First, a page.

Our goal is to ensure appropriate legislation is in place for land managers to effectively manage e-bikes on mountain bike trails.  We’re working hard to stay on top of the issue, and devise and promote solutions that best advance our sport.

“Go Take a Hike” 2016 schedule

The Lopez Community Trail Network‘s guided hike schedule is out! Join experienced leaders for great hikes in the San Juans and beyond.

Download the brochure for details and contact info.

  • March 12: Beach hike & cleanup, Lopez Island
  • April 30: Birding ID, Lopez Island
  • May 21: Turtleback Mountain, Orcas Island
  • June 18: Mt. Grant, San Juan Island
  • July 23: Hidden Lake lookout, North Cascades
  • August 13: Skyline Divide, Mt. Baker
  • September 24: Oyster Dome, Larrabee State Park (near Bellingham)

Iceberg Point Social Trails Restoration Project

Sorry for the late notice… from Nick Teague, this info on two opportunities to help shape public use at Iceberg, today, tomorrow, and Friday:

Today, Wednesday October 21st at the Lopez Library 1-4 pm for a review of all the input we received including at our last meeting, Sept 9th. We will look at the Iceberg maps and ensure we have not missed any social trails

Tomorrow, October 22nd Thursday, 1-4 pm we will take a nice walk out to Iceberg Point and “Ground Truth” our maps. Meet at Agate Beach.

– October 23rd, Friday, 1-4 pm, Lopez Library we will gather again, review our examination of walking Iceberg Point, update the maps and chat it up on how best to prioritize, mark, sign and restore those social trails

Please join us if ya can and thanks a million for all the excellent participation. What a special place!!!!   See ya there!!

Here is the link to and where ya can find the latest SJINM newletters:
Cheers, Nick

Land Bank community meeting

When: Tuesday, September 14, 5:30pm to 7:30pm
Where: Lopez Library meeting room

Greetings Lopezians! What’s your vision for the Land Bank’s next 25 years? Join us in the Library Meeting Room tomorrow evening to meet your newest commissioners, Christa Campbell and Amanda Wedow, and help shape future Land Bank projects on Lopez.

For more information contact Tim Clark at 468-2010. Light refreshments provided—hope to see you there!

9.15.2015 Lopez Public Meeting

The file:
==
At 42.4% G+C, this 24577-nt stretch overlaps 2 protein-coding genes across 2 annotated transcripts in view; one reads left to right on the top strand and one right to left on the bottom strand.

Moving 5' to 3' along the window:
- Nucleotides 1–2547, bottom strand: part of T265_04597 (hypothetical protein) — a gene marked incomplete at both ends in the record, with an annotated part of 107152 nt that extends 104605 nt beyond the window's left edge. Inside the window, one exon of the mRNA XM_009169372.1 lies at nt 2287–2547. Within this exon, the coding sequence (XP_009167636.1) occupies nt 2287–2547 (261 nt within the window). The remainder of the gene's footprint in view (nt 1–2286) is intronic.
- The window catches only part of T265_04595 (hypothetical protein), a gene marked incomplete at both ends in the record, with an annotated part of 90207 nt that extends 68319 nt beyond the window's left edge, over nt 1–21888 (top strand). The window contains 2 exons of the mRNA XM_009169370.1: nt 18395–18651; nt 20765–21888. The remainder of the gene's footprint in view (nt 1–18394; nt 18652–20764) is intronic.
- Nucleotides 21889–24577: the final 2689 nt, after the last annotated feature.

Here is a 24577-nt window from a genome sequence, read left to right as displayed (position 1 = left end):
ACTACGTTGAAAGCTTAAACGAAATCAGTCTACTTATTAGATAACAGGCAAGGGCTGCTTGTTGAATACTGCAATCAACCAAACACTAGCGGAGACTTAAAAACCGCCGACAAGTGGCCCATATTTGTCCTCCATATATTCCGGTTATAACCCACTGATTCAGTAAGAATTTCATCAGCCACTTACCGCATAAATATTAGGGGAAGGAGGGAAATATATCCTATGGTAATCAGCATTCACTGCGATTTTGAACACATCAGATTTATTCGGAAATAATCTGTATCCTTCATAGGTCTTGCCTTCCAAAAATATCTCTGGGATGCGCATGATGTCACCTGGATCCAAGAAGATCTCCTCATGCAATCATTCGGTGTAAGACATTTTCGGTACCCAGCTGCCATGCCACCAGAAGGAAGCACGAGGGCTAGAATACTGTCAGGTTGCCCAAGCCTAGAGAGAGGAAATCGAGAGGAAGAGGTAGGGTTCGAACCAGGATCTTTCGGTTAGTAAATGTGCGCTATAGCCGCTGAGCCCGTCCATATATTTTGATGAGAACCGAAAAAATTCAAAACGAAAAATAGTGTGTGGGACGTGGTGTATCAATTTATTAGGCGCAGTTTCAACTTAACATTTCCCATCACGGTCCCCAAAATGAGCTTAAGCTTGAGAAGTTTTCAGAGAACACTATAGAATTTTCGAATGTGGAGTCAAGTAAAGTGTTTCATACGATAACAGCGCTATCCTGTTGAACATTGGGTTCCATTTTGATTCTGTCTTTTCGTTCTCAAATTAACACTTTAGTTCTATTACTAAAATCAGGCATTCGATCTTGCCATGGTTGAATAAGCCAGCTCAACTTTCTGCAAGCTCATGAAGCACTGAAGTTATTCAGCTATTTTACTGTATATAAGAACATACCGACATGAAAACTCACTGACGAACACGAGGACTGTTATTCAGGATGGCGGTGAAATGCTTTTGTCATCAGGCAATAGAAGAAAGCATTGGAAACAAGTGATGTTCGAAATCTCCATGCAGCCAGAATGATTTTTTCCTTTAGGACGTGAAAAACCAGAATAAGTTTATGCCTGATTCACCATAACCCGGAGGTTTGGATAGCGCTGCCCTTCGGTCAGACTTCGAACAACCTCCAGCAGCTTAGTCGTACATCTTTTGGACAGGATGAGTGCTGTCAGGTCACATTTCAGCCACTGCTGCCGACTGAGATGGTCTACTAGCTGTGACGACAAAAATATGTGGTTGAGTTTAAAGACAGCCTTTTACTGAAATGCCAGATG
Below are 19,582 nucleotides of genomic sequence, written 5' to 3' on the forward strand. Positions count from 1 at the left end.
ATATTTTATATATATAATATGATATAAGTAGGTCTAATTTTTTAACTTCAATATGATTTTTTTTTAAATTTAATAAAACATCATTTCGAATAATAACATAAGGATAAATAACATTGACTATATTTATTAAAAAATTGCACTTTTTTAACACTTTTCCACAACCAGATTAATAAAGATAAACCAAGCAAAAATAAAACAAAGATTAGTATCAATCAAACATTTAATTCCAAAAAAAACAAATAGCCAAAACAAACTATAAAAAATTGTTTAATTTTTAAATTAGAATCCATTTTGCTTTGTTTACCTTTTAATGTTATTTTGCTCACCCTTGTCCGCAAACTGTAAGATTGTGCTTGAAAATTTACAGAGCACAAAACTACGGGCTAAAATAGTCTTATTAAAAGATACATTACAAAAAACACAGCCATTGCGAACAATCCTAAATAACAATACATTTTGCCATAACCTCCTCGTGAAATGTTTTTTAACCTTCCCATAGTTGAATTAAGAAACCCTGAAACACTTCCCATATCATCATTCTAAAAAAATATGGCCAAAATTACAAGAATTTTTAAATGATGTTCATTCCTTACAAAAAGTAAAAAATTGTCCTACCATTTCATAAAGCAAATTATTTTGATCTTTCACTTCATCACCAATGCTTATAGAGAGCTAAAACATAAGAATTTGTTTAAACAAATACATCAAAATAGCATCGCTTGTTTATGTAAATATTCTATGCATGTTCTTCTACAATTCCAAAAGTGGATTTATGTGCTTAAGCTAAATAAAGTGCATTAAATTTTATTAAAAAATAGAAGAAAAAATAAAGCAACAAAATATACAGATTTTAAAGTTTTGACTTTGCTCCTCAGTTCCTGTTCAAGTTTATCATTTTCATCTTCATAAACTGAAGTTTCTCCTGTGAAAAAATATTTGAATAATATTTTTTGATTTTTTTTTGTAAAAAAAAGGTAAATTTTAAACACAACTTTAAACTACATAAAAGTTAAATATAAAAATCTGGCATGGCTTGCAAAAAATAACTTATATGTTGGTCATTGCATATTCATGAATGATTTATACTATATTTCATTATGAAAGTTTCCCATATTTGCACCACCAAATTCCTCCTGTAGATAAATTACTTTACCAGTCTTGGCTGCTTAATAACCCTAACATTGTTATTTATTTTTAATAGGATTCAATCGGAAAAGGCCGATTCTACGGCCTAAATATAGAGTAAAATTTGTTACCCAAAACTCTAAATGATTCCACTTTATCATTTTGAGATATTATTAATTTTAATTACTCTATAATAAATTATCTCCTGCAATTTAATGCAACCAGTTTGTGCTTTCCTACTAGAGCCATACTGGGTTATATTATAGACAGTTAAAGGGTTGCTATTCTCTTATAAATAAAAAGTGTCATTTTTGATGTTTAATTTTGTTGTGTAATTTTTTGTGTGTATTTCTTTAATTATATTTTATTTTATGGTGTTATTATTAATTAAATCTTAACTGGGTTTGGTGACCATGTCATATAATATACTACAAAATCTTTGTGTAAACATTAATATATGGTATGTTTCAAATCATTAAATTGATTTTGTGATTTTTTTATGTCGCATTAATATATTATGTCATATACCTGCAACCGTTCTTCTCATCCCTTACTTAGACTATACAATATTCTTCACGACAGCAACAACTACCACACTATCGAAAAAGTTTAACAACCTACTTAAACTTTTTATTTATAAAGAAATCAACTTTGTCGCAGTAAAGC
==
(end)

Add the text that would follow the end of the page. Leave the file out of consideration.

Hunting on Lopez Hill 2015

There has been hunting on Lopez Hill for many generations. Ever since wolves (the major predators of deer) were removed from the islands, the deer population has grown large enough to have a serious impact on plant communities. Hunting is the currently the best strategy for keeping the deer population down. The hunting season on Lopez Hill extends for half of the time for the rest of the state, in a compromise between safety and deer population control.

The hunting seasons for Lopez Hill are:

Archery: August 31 to September 30
Muzzleloader: October 3 to 11
Modern Firearms: October 17 to 31


  • It is a good idea to wear ‘hunter orange’ during hunting season: a lightweight vest can be worn over your regular hiking or biking clothes. Be visible!
  • Weekends tend to be busier than weekdays.
  • Dogs must be leashed at all times, for their own safety and for the protection of wildlife.

Firearm Restrictions

Firearms restrictions are in effect in all of San Juan County. From the Washington State Big Game Hunting Pamphlet:

It is unlawful to hunt wildlife in the following firearm restriction areas with centerfire or rimfire rifles, or to fail to comply with additional firearm restrictions, except as established below.

In firearm restriction areas, hunters may hunt only during the season allowed by their tag.

  • Archery tag holders may only hunt during archery seasons with archery equipment.
  • Muzzleloader tag holders may only hunt during muzzleloader seasons with muzzleloader equipment as defined by department rule.
  • Modern firearm tag holders may hunt during established modern firearm seasons with bows and arrows; crossbows; muzzleloaders; revolver-type handguns; or shotguns, so long as the equipment and ammunition complies with department rules.